The Senate's in session
For the day, that is, for local high school students The Senate's in session BY KAREN SHUEY, Staff Writer
Being a lawmaker isn't as easy as it looks -- just ask Kate Blest.
The Lancaster Mennonite School senior learned that the hard way Friday when she was peppered with questions from her peers about whether her bill to privatize the state lottery was worthy of their vote.
"It was more challenging than I thought. You're really under fire, and it's hard to absorb the points everyone was trying to make," she said.
Blest, along with 60 other students representing Lancaster County high schools, gained that unique perspective by participating in state Sen. Mike Brubaker's "Senator for a Day" event.
The students were schooled in the highs and lows of the legislative process, having been charged with the task of developing proposals, debating the merits of the bills and voting on the measures.
"I want them to come away with a real experience, to recreate what it's like to be an elected official," the Warwick-area lawmaker said.
The event gave the senator an opportunity to hand over the reins and watch as the students took turns sitting in the hot seat.
In the morning, the young senators discussed bill proposals in smaller committees. By the afternoon, the final language was set and the group had reconvened for its voting session.
The bills covered a wide range of issues that have been debated by the Legislature -- from school vouchers to pension reform to term limits.
During the afternoon, the Senate met in full session to debate and vote on legislation drafted by the various committees. Each committee chairman presented the bills for debate and a final vote.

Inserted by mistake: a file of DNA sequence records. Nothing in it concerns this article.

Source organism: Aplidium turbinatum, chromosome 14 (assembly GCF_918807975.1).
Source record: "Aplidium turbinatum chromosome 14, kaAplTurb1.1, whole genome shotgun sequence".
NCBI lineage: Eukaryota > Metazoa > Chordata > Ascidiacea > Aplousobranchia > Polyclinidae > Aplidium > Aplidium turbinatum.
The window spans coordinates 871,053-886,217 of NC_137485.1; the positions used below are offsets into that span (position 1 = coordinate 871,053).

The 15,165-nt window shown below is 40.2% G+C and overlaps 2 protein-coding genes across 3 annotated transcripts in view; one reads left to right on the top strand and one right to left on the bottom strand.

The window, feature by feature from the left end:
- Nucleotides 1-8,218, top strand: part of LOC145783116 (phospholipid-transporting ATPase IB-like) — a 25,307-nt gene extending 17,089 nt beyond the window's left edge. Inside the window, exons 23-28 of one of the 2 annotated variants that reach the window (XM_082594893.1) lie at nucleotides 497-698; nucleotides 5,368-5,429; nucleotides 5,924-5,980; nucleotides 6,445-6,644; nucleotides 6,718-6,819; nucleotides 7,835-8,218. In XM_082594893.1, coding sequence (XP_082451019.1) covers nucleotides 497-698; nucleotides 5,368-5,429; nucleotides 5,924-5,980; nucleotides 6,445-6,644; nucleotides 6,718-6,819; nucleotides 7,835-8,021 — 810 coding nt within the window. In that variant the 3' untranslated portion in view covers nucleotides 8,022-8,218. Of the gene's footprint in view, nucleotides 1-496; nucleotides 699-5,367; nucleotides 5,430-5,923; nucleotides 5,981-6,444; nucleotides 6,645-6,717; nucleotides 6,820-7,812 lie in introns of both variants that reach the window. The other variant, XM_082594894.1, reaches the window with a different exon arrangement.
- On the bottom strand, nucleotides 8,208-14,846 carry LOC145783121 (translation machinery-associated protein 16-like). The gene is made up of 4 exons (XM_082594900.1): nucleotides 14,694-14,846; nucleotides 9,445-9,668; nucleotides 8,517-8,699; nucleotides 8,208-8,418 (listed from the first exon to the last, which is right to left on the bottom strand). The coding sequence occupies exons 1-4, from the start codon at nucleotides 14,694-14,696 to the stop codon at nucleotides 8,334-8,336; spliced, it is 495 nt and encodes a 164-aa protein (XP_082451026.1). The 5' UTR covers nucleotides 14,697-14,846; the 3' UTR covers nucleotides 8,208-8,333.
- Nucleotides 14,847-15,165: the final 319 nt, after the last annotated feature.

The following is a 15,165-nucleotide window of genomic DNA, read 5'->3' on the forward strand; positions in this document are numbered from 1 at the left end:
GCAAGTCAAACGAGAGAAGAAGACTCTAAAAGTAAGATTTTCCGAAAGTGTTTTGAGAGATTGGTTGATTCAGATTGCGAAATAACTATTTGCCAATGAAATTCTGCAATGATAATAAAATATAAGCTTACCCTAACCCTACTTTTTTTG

Brubaker served as Senate president, carefully conducting the proceedings with the same procedure students would see at the State Capitol.
"Learning the process of how a bill becomes a law was very enlightening," said Gabriel Caceres, a Conestoga Valley High School senior.
Alex Aharonian, a senior at Garden Spot High School, said it was nothing like what he'd expected.
"It's a little frustrating to see the deadlock you can get into," he said. "It's hard to come together with so many different viewpoints out there."
Despite the debate -- which got especially lively when the lottery issue came to the floor -- the senators were able to accomplish quite a bit. The students passed five bills and voted down two.
A strong majority supported extracurricular fees at public schools, setting up defined-contribution retirement plans for new state employees, privatizing the state lottery, dissolving the state-owned liquor stores and limiting fast food in public schools.
A bill providing school vouchers for low-income students was narrowly defeated and a proposal for term limits got only a few votes.
"It was more difficult to pass laws than you would expect," said Nicole Allen, a Conestoga Valley High School junior.
But getting laws passed is just one aspect of the job, Brubaker reminded students.
"Providing government oversight and constituent service are also very important," the Republican said.
Brubaker told the crowd that representing Lancaster voters can be difficult at times, but very rewarding.
"This is probably the most challenging job I've ever had, and I've had a lot of different jobs over the course of my life," he said to laughs from the audience.